Adding workplace charging "is the most important and will have the strongest effect," Tal said, because "there is a strong correlation between workplace charging" and EV purchases.
But it isn’t clear how much adding charging stations would accelerate the plug-in buying market, he said. While there are "a lot of qualitative interviews with focus groups that tell us again and again that it’s important" to have charging stations, there aren’t any studies that say for each one added, you might get a certain number of new EV buyers, Tal said.
Market monopoly feared
While there’s space for utilities to play a bigger role in the EV charging market, PG&E’s plan is flawed, said Pasquale Romano, CEO of ChargePoint, which operates an EV charging network.
PG&E installing and managing the sites smacks of monopoly power similar to when the phone company controlled the phone choices in homes. It will block innovation and competition that drive prices down, he said.
"I think they’re going to substantially distort the market," Romano said. "They may actually slow the market down, because people might assume a free [station] is coming" and therefore not develop one.
PG&E is attempting "to define the EV charging hardware, network, pricing, features and everything in between," Romano said. He said that he prefers the SCE proposal. It would provide enough subsidy to boost the charging station market, he said.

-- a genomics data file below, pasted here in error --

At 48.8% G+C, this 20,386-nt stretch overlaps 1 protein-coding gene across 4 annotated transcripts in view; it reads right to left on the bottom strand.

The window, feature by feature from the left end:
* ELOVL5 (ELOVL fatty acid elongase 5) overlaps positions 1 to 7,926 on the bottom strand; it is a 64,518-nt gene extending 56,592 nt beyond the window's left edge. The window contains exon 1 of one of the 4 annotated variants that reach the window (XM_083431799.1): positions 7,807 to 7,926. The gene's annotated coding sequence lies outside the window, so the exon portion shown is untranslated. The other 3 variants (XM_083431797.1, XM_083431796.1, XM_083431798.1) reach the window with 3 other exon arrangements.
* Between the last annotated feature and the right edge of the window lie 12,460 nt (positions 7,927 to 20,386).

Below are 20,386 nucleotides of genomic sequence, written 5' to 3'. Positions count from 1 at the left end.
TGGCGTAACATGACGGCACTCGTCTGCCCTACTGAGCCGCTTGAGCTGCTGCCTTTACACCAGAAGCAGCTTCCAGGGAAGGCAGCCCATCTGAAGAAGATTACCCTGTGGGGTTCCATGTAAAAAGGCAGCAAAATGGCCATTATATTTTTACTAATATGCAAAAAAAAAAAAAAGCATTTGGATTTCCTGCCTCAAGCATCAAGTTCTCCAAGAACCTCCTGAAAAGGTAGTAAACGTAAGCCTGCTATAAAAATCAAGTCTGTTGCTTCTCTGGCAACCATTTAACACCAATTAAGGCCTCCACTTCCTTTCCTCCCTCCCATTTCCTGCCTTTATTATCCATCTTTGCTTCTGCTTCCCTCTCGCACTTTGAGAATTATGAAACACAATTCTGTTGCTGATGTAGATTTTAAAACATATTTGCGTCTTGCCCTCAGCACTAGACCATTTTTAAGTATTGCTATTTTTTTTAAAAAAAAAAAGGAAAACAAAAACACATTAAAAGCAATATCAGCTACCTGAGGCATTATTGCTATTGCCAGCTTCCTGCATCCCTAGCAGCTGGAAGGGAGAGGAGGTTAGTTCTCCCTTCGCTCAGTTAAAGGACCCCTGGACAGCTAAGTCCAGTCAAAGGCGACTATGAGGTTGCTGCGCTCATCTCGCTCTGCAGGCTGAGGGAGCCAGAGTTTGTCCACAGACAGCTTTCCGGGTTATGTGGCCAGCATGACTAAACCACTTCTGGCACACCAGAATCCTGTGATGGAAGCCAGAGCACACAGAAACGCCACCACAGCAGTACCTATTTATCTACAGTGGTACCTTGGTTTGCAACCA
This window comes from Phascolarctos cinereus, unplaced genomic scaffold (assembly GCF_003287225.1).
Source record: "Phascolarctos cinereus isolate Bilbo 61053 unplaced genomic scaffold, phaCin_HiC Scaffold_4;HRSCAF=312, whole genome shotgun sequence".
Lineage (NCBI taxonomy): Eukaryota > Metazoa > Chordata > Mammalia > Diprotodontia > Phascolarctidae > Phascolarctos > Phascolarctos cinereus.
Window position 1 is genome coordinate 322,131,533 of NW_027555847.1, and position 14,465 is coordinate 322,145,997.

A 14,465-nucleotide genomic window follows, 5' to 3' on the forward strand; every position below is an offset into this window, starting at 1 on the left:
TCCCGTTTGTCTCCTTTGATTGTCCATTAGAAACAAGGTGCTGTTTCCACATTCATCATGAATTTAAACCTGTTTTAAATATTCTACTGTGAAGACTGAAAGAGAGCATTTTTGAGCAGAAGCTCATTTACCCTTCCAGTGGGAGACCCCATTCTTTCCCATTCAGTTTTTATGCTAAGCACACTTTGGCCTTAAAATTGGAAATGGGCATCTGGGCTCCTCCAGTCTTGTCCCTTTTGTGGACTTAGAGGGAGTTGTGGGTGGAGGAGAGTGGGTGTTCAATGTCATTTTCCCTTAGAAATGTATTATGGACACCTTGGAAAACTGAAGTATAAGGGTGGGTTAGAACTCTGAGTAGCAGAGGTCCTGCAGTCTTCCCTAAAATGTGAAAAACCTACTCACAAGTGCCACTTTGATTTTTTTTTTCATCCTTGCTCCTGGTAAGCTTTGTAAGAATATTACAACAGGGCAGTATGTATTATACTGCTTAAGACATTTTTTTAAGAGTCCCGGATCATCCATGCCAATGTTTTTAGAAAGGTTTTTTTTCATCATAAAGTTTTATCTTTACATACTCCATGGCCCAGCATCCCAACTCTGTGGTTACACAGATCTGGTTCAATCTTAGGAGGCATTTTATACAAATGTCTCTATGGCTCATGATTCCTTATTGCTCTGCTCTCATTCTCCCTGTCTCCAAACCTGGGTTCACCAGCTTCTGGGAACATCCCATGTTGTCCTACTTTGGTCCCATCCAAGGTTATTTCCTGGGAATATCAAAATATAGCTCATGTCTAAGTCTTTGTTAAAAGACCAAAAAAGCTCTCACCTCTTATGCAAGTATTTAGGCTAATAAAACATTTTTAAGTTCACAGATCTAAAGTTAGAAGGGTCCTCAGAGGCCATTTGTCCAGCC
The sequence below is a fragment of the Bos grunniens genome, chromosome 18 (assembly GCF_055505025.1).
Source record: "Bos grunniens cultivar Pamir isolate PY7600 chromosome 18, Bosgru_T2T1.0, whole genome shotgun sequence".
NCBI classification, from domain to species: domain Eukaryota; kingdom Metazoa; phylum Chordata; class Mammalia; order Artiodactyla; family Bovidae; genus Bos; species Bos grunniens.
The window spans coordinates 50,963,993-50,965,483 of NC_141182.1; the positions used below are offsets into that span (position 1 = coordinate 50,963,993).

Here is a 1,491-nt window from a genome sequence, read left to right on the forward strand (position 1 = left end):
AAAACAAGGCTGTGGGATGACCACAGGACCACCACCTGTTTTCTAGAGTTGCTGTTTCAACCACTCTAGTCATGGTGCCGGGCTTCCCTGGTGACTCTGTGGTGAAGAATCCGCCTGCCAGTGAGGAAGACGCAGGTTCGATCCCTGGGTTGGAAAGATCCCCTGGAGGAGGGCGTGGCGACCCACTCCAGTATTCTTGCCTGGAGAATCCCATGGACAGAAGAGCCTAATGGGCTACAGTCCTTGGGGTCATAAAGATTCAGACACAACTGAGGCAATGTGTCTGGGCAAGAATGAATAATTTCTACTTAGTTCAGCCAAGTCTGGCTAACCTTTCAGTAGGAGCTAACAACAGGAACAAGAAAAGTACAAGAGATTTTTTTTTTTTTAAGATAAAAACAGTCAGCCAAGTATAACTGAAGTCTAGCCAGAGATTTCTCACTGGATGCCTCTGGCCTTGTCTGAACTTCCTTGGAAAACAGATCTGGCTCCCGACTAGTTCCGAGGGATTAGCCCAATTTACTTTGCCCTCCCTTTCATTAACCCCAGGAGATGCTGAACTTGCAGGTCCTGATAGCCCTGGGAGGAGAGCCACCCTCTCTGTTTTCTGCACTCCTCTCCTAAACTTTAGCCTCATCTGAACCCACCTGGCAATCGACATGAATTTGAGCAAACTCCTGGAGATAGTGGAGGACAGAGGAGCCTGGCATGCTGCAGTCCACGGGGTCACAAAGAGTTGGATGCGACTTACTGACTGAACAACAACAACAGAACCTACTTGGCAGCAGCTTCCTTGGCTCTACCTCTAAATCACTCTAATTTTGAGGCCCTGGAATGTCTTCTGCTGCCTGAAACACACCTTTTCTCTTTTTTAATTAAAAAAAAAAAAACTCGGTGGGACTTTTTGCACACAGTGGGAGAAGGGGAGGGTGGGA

PG&E said it’s hoping to spur the charging market by partnering with third-party companies. While the utility would install and operate the stations, other companies would run the billing operation. They would buy the power from PG&E and charge motorists for the energy.
The utility also said 25,000 stations out of an estimated 100,000 needed to meet the state’s climate goals left plenty of room for competitors.
"We’re trying to help. We’re looking to be a partner," PG&E’s Ellis said. "PG&E’s not looking to control the market by any means."
Romano also said the cost of PG&E’s proposal seems very high. In addition to facilitating a charging network, ChargePoint sells charging equipment. It’s sold about 25,000 units, the amount PG&E is proposing.
Romano said that while he didn’t want to reveal exactly what ChargePoint’s expenses were, "the fully burdened costs" of installing and maintaining were "not anywhere near $650 million. … It’s much less than that."